Because conversion, in scripture and in my personal experience, is arduous and transformative,  I fear the consequence of the easy believism that typifies much of modern evangelical culture.  I live now in a neighborhood that often seems like the Disneyland of evangelical culture.  I have neighbors who are members of one of the big churches in our community.  Their church has a fast food restaurant (so no one gets hungry),  a well-known coffee chain (so no one gets sleepy or feels deprived of creature comforts), and a Moon bounce (so children will think God just wants you to have fun).  That same church organizes a church-sponsored pool (i.e. gambling pool) around the NCAA final four.

When we compare what we did at church, what we learned in Bible study and what we mean when we call ourselves followers of Christ,  our vocabulary may be the same, but the meaning behind the vocabulary is vastly different.  And when it comes down to how we parent our children, the differences are profound....These churches define themselves as purpose-driven and seeker-friendly.  And their annual budgets, as missionary friends pointed out to me, could feed all the AIDS orphans in Africa for years.  Just the Sunday morning doughnut budget would make a big dent in the problem of Third World poverty!

The purpose-driven movement makes conversion a simple matter of saying the magic words---a mantra that makes Jesus the Mr. Rogers of the conscience.  In his popular book, The Purpose Driven Life, author Rick Warren represents conversion in these words:  Jesus,  I believe in you and I receive you. (p. 59).  There is a pit of falsehood in placing our faith in our words rather than in God's compassion to receive sinners to himself.  Warren falsely (and dangerously) assures us of salvation.  He writes:  If you sincerely meant that prayer,  congratulations!  Welcome to the family of God! (p. 59) How do I judge my own sincerity?  The saving grace of salvation is located in a holy and electing God, and a sacrificing, suffering and obedient Savior.  Stakes this high can never rest on my sincerity.

When I read something like this (Warren's book)  I do not recognize Jesus, the Holy Bible, my conversion or myself at all.  Recently, on vacation in South Carolina, my husband and I went to a 'community church.'  My conservative Reformed Presbyterian pastor and husband noted when we got back to the hotel room that we had just witnessed a service that contained a baptism without water, preaching without scripture, conversation about disappointment and pithy observations about financial responsibility without prayer, the distribution of flowers and trinkets without grace, and a dismissal without a blessing.  Everyone was smiling though, when it came time to walk out the door.

This church's conversion prayer was printed in the bulletin.  It read like this:  Dear God, I'm sorry for my mistakes. Thanks for salvation.

These misrepresentations of the Gospel are dangerous and misleading.  Sin is not merely a mistake.  A mistake is taking the wrong exit on the highway. A sin is treason against a Holy God...

Rosaria Butterfield, The Secret Thoughts of An Unlikely Convert  (pp. 34-36)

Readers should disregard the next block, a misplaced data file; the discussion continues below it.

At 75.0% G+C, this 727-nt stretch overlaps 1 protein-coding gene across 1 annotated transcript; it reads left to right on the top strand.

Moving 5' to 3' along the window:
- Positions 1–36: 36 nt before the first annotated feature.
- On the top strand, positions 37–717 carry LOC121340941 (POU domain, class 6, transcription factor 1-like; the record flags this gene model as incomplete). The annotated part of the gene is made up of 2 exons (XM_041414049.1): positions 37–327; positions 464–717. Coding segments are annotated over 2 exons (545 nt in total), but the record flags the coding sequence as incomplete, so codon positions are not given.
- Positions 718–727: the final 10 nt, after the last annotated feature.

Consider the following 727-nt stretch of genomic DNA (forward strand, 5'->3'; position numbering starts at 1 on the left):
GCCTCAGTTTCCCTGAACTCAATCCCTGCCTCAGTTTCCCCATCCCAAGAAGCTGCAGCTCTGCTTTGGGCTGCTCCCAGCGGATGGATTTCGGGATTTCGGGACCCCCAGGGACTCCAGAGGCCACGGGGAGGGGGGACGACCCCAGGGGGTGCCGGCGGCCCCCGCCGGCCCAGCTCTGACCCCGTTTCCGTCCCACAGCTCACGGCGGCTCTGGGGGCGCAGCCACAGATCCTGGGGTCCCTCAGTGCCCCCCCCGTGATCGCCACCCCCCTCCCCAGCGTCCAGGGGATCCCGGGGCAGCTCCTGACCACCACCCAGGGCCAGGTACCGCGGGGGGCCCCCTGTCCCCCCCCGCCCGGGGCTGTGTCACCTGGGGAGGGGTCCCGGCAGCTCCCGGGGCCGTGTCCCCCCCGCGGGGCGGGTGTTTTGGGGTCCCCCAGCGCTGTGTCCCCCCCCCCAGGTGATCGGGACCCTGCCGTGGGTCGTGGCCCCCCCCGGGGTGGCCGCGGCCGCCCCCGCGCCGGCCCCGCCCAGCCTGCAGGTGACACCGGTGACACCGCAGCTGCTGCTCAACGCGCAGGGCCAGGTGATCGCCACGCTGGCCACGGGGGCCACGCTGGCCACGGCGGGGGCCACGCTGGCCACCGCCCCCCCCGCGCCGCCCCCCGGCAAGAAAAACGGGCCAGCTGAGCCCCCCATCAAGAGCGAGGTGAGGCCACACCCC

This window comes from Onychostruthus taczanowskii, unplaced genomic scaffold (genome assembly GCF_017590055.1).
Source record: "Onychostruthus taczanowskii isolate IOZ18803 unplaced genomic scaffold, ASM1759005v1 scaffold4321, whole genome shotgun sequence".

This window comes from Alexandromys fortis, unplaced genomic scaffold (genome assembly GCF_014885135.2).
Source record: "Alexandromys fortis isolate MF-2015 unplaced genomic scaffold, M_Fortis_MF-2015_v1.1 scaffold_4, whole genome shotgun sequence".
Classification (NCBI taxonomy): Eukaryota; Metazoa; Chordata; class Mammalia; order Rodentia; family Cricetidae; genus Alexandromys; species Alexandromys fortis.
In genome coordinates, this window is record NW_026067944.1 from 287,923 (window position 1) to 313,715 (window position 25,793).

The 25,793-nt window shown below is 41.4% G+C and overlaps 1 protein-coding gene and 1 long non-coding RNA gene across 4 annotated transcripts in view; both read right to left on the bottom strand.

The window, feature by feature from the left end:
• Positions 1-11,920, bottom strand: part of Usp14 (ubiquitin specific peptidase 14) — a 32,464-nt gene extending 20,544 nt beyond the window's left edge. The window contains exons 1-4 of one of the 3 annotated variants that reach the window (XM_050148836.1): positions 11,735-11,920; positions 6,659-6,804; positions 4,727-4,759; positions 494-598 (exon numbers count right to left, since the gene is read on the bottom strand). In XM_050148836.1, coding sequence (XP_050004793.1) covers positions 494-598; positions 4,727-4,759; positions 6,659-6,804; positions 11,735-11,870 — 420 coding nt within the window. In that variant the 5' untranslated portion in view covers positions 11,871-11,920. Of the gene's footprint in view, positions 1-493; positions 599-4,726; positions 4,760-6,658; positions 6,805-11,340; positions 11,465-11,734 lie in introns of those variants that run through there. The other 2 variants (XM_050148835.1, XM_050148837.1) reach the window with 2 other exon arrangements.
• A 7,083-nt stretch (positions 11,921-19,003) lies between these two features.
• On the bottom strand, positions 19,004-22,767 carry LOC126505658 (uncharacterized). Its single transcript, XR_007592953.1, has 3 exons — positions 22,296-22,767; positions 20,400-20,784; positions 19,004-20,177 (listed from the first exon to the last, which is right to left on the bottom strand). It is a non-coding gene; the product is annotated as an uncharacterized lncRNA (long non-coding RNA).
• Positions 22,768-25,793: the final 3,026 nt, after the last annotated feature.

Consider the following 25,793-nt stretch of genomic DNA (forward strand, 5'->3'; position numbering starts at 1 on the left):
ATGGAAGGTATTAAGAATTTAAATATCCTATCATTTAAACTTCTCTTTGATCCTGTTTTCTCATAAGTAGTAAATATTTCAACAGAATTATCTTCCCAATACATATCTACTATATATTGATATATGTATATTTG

To be continued......

Friday, February 8, 2013

Dr. Benjamin Carson Speaks His Un-PC Peace On Education, Obamacare & Taxes @ National Prayer Breakfast


IT'S ON DRUDGE AND NEEDS TO BE SEEN AND HEARD AGAIN AND AGAIN. So wise, so articulate and so worthy of being taken to heart. Let's hope our hard-headed, free-spending president was listening.

Being Un-PC today takes incredible courage to stand up and say what you believe in (in a civilized way), because the PC Nazis have perfected the art of massive intimidation and righteous indignation/ offense,threats of rejection and retaliation, shunning and outright slander if you don't see things their way. If we don't start having courage to stand our ground----even if there's not a shred of truth to it---we will lose this country.  And our First Amendment rights will be diluted beyond recognition.

Standing up, often standing alone and letting the chips fall where they may is one of life's most difficult and scary challenges.  But we have to do it just like Dr. Carson did here.

 May God help us to do it early, often and frequently.

Thursday, February 7, 2013

Several Links Worth Passing On


I'VE BEEN LALLYGAGGING AROUND THIS WEEK in mangroves, along beaches and  rails-to-trails.  Weather wonderful though a bit cool for paddle boarding or swimming.  Nonetheless,  I'm starting to want to get out of the sun and back online to see what's going on in the world.

For starters here are a few pieces that have caught my eye and interest:

Stuart Schneiderman @ Had Enough Therapy? has a bullseye piece up Are Republicans Too Polite For Politics?  This piece needs to be read, reread, lived and breathed for the next few years. His points are well taken. Conservatives need some pit bulls who can take on elites with shock and awe. If we don't and soon, we'll all be migrating to Santiago, Chile.

Seems  I've read far too many stories lately of young people committing suicide while taking psychotropic drugs for attention deficit disorders---now being prescribed to kids at-the-drop-of-a-hat even above objections of their parents.  This story today in NYPOST of a woman in Manhattan jumping off the George Washington Bridge is the latest.  She certainly seemed to have a number of 'undealtwith issues' going on in her life.